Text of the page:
House of Mind

"Biology gives you a brain. Life turns it into a mind" - Jeffrey Eugenides

  • 6th May
  • 06

How to Become a Neuroscientist

I have gotten so many questions about people who are interested in neuroscience as a career that I have created this post so I can reference back to it in the future.

Note: This is a guide directed towards people that want RESEARCH careers. My graduate program’s approach towards neuroscience  integrated knowledge from many areas like electrophysiology, cellular and molecular biology, and computational neurobiology relying on mathematics/physics. Also, a number of you seem to be under the impression that I am studying neuropsych, which I am not. Neuropsych is traditionally a more clinically-oriented branch within neuroscience. 

First of all, if you want to become a neuroscientist, you will most likely have to complete formal graduate training in a related branch or field. You have to be ready for this, because it is something that will take a long time. Not to worry though, time flies and if you like what you’re doing you won’t mind…

In college, the most common options are majoring in either biology or psychology. Some schools have a neuroscience or biopsychology major that may be in the biological sciences department or the psych department or even a combination of both. For example, you could major in biology and minor in psych or vice versa… Because neuroscience is an interdisciplinary field, I would recommend taking courses outside your major (especially if you’re in a psych dept). Helpful and attractive courses include: physics, calculus, organic chemistry, biochem, genetics, cell and molecular biology, bioethics, and neuropsych or psych courses. Importantly, some people come from other backgrounds like electrical/computer engineering that are also helpful in areas like electrophysiology, computational neurobiology and neuronal modeling. Thus, a major in biology or psychology is not a MUST but it definitely gives you an advantage. 

While in college, it is also important to gain research experience (try volunteering in labs just to learn or for course credit) while maintaining a decent GPA. And by decent I mean higher than 3.5 on a 4.0 scale. Of course, not all is lost if your GPA is below a 3.5. It will just be harder and you might not be regarded as competitive as other students. Mind you, if you have a 4.0 but all your classes are in the soft sciences and you didn’t take challenging courses, you’re in trouble as well… Third year of college (assuming you will graduate in 4 years) is crucial. This is the time to beef up your CV/resume, take the GRE, talk to people who will be your references, and complete your application to graduate schools. Graduate schools have a wide variety of programs (i.e. neurobiology, neuroscience, neuropsych) with different kinds of focus. Look at the curriculum for each program and find one that is well-suited for your interests and career aspirations. Remember to apply early and to ask for fee waivers, if available (I applied to 8 schools and got fee waivers for all but one of them!). Your personal statement is essential. And by that I mean it absolutely has to be good if not great. Different schools have different criteria for this essay and you should remember to pay attention to these criteria and follow instructions. You should also have several people proofread it before you send it. After you submit your application, send an e-mail to make sure everything is complete. If you get an interview, ask who your interviewers will be and familiarize yourself with their research and areas of expertise. Be nice, enthusiastic and ask smart questions. Also, during your interview, highlight why you want to be part of the training environment at that particular university or location and why you’d be a good match for the program and the department. Remember to send thank you e-mail to the faculty that met with you and anybody else you deem appropriate to thank.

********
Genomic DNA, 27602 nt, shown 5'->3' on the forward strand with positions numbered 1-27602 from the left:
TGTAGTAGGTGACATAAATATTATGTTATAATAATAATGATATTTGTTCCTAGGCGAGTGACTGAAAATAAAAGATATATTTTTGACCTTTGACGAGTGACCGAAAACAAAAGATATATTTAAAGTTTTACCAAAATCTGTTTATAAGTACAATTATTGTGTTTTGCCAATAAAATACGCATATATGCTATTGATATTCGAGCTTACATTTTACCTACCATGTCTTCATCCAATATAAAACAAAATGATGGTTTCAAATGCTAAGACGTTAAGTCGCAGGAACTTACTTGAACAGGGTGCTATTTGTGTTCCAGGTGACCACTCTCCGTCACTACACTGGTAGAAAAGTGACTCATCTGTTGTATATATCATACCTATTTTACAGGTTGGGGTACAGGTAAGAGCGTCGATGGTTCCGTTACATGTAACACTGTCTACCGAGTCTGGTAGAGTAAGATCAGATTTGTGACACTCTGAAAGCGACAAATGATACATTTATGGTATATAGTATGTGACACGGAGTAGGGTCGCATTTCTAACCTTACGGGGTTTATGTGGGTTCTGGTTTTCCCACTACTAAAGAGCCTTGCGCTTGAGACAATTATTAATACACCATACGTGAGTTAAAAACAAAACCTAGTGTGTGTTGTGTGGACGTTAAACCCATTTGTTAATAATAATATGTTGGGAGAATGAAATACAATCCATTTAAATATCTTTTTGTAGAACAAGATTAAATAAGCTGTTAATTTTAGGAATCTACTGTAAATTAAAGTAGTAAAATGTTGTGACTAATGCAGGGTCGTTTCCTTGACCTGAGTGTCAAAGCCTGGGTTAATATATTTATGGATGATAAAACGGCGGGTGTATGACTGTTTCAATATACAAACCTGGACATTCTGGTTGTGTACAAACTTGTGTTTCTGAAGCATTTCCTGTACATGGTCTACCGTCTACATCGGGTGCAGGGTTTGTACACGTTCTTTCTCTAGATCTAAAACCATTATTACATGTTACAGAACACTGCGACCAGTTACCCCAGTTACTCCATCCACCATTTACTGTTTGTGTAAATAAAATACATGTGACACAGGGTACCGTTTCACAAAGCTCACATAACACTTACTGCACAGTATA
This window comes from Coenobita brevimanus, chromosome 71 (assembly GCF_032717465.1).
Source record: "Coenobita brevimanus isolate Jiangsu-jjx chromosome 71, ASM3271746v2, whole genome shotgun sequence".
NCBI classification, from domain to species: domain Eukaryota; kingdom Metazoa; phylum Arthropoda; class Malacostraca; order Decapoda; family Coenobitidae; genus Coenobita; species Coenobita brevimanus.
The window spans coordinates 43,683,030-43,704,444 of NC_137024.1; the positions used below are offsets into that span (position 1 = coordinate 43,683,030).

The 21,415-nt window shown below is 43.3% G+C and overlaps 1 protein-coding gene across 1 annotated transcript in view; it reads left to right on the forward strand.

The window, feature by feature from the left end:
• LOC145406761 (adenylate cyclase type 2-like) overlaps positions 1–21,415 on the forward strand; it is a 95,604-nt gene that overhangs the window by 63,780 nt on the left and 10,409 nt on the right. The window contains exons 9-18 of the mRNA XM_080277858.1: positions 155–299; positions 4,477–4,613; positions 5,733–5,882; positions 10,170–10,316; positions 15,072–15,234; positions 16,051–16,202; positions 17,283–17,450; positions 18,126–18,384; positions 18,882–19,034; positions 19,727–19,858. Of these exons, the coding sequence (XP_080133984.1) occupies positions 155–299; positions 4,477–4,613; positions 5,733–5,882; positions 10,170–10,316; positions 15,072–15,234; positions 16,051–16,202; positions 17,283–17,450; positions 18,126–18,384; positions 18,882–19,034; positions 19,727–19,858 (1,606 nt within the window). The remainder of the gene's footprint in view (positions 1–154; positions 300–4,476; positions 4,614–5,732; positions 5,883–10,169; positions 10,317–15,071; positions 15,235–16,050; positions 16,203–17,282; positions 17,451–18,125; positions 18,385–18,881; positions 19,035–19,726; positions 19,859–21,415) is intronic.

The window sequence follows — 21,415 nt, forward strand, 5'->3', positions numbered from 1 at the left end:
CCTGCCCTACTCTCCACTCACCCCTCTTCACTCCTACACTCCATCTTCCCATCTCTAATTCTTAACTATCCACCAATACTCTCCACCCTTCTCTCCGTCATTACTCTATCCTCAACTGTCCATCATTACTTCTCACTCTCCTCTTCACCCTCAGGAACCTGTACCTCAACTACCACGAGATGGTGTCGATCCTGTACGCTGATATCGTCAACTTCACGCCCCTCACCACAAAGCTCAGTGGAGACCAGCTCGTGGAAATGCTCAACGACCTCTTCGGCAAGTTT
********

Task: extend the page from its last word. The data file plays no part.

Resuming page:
Graduate school: Do your best to learn and understand the material presented in your intro classes, as it will be the foundation that most of the other classes will be built upon. You don’t need stellar grades in graduate school, but you do need to pass, which for most universities is a solid B. While you are during your first year, you will most probably rotate through different labs in which you will be able to get to know the lab, learn the techniques and figure out if it’s a good fit for you. After you finish classes, you will be working on your thesis. Most likely, you will need to propose your thesis, select a review committee (composed of experts in fields relating to your research), work in lab and collect data to support your thesis, and defend it. After you defend your thesis, your committee decides your fate. This is the meat of grad school. Work, work, work. Get that thesis out and publishing well. Bonus if you learn how to write grants. 

Post-graduate school: Postdoctoral fellowships are a common way of learning additional techniques or addressing a different but related question. Or you could also go into something you don’t know much about. I keep hearing that a postdoc is supposed to add versatility, diversity and publications to your CV. This is also the time period in which you learn how to run a lab, work on your own independent projects, write grants, and decide where you want your career to go (i.e. industry, academia, clinical). Think about it as an extension of your training in which you get more freedom and flexibility.

Alternatively, some people enroll in medical school to pursue an MD degree in addition to the Ph.D. one while others go back to school for other degrees (ex. PsyD, law, etc…). Others find industry jobs or go into public policy. 

Hope this helps. If you want to know about something more specific not listed here, contact me. 

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